individuals, any place to call their own ; very few have a place
to sit down in, and read for half an hour without interruption.
The Chiirch supplies the want. Private prayer is possible to
all ; for the inward and spiritual operations of the mind and its
immediate communications with the Father of Spii'its, need never
be interrupted by outward things; and the mind does in a sense



NOTES. ■ 419

enjoy perpetual solitude. But it is not so with religious infor-
mation. Knowledge comes by hearing and reading, which are
outward acts involving certain external circumstances ; and
generally, nay, almost universally, no circumstances can be so
auspicious and kindly as the act of public worship in the house
of God.

" The very fact of the Scriptures being read in the Church
without break or comment, while of course it has its unavoidable
disadvantages, has more than one recommendation. There is
nothing to jar the tone, nothing to break the tenor. The letter
is treated as a thing of sacramental power. Day by day, things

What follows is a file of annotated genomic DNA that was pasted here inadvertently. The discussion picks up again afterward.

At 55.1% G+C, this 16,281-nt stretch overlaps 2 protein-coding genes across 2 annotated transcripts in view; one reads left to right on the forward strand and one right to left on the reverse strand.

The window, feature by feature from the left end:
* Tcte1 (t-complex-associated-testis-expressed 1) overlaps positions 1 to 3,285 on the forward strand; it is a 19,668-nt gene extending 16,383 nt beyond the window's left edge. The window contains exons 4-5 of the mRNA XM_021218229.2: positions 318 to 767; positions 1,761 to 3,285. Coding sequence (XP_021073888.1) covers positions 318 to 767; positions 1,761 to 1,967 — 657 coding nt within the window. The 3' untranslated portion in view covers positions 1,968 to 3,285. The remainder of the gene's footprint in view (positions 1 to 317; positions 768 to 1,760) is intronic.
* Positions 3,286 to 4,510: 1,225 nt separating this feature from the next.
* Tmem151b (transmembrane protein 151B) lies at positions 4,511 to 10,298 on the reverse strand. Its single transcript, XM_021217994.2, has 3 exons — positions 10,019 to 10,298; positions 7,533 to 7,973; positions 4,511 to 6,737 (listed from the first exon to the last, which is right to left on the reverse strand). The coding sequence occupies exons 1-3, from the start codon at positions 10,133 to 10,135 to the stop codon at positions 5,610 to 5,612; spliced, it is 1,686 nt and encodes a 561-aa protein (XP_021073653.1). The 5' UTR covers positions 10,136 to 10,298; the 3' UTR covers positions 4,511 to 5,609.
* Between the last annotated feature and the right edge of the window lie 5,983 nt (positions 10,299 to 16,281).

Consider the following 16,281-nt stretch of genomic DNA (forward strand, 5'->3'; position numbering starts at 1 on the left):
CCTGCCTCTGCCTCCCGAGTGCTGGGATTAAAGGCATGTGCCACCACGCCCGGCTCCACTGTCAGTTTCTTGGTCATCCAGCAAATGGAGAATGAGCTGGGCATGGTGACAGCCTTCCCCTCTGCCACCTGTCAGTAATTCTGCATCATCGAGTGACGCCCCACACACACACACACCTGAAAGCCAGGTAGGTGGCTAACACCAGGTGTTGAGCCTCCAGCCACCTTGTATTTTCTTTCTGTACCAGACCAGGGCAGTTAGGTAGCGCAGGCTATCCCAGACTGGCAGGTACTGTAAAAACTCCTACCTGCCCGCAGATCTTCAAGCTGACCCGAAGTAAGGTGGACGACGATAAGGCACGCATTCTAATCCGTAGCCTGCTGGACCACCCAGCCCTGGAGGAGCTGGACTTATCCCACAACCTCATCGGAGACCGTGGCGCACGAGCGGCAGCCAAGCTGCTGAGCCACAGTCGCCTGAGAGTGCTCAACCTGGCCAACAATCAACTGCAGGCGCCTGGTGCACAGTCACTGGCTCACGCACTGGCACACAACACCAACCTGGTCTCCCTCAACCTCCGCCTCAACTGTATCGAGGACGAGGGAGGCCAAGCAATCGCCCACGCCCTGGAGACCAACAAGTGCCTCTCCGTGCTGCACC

are heard and heard again, till year after year their meaning
dawns, and grows to a vastness of development and a fulness of
maturity, which forced attempts at explanation might only have
warped and stunted." — From the " British Critic," No. 65, Jan.
1843 : a periodical not at that time disposed to look too favour-
ably on English ritual practices.



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Online LibraryPhilip FreemanThe principles of divine service; an enquiry concerning the true manner of understanding and using the order for morning and evening prayer, and for the administration of the Holy Communion in the English Church (Volume 1) → online text (page 33 of 33)